I posted last month on the matchless value of erasing functional barriers. I posted yesterday on Schlumberger. And I had a New Year's dinner discussion with a fresh-caught CEO about adding value by bringing his new organization's full skills palette to bear on providing "turnkey customer solutions"—in a traditionally functionally oriented company where the techies (chemists, engineers) believe that they stand above the fetid commercial fray.
All this led me back to my bookshelf and Bob Buckman's wonderful Building a Knowledge-Driven Organization: Overcome Resistance to the Free Flow of Ideas. Turn Knowledge into New Products and Services. Move to a Knowledge-Based Strategy (McGraw Hill, 2004). Bob, an old pal, runs Buckman Labs, a half-billion dollar, Memphis-based specialty chemicals company. You might well roll your eyes at the overused "customer solutions" moniker—but Buckman does just that with panache and for profit, creating and applying chemical compounds in customized ways to deal with production and cleanup issues for specific customer facilities in the likes of the paper and leather-making industries. The devotion to custom "solutions" is the bedrock, the alpha to omega, of the firm's extraordinary new-product and financial record. Those closer to the intellectual fray than I am claim that Bob gets "inventor" rights in the now ubiquitous "knowledge management" arena (they have an alternate knowledge-nurture website!). In any event, this book is the Buckman Labs saga—particularly valuable because it moves so far beyond the relatively easy software-technology bit and emphasizes the way in which a company's culture must be jerked around 180-degrees to pull off this new approach to creating value.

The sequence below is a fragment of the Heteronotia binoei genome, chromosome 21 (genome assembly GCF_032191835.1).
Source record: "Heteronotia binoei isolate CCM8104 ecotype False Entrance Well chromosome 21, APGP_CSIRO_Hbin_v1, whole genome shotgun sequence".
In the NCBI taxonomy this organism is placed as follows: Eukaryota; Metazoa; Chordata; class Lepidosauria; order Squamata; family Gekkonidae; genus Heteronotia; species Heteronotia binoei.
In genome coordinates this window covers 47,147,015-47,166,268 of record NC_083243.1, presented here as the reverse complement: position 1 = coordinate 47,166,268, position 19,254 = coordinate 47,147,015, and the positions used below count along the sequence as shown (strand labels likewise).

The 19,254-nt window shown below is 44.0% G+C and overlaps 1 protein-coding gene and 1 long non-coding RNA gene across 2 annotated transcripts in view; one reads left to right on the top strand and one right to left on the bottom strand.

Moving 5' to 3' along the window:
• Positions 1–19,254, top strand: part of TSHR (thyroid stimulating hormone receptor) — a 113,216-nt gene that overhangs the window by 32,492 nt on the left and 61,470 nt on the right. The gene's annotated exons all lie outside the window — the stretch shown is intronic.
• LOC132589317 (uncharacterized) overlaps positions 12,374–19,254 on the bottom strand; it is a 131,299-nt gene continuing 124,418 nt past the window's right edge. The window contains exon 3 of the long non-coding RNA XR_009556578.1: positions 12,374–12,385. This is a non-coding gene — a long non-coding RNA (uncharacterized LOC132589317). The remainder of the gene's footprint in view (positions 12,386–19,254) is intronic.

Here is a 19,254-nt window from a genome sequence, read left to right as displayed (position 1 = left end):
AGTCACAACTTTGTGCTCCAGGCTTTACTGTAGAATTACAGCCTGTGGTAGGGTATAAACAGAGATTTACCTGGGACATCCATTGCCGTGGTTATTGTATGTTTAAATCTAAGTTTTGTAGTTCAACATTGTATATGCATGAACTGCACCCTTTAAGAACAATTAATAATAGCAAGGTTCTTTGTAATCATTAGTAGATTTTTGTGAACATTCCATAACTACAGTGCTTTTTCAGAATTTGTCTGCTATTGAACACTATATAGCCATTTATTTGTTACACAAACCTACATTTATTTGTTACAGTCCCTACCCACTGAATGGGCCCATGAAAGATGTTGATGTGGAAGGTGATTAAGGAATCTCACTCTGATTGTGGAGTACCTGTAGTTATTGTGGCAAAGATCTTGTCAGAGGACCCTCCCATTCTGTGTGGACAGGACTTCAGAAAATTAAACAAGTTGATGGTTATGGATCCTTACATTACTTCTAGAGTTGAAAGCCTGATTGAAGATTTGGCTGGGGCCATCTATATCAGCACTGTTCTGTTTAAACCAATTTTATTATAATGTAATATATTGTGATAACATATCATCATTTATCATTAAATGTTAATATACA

One more tribute to destroying organizational barriers.
One more tribute to "PSF-ing," and thus wholly re-imagining, an entire enterprise.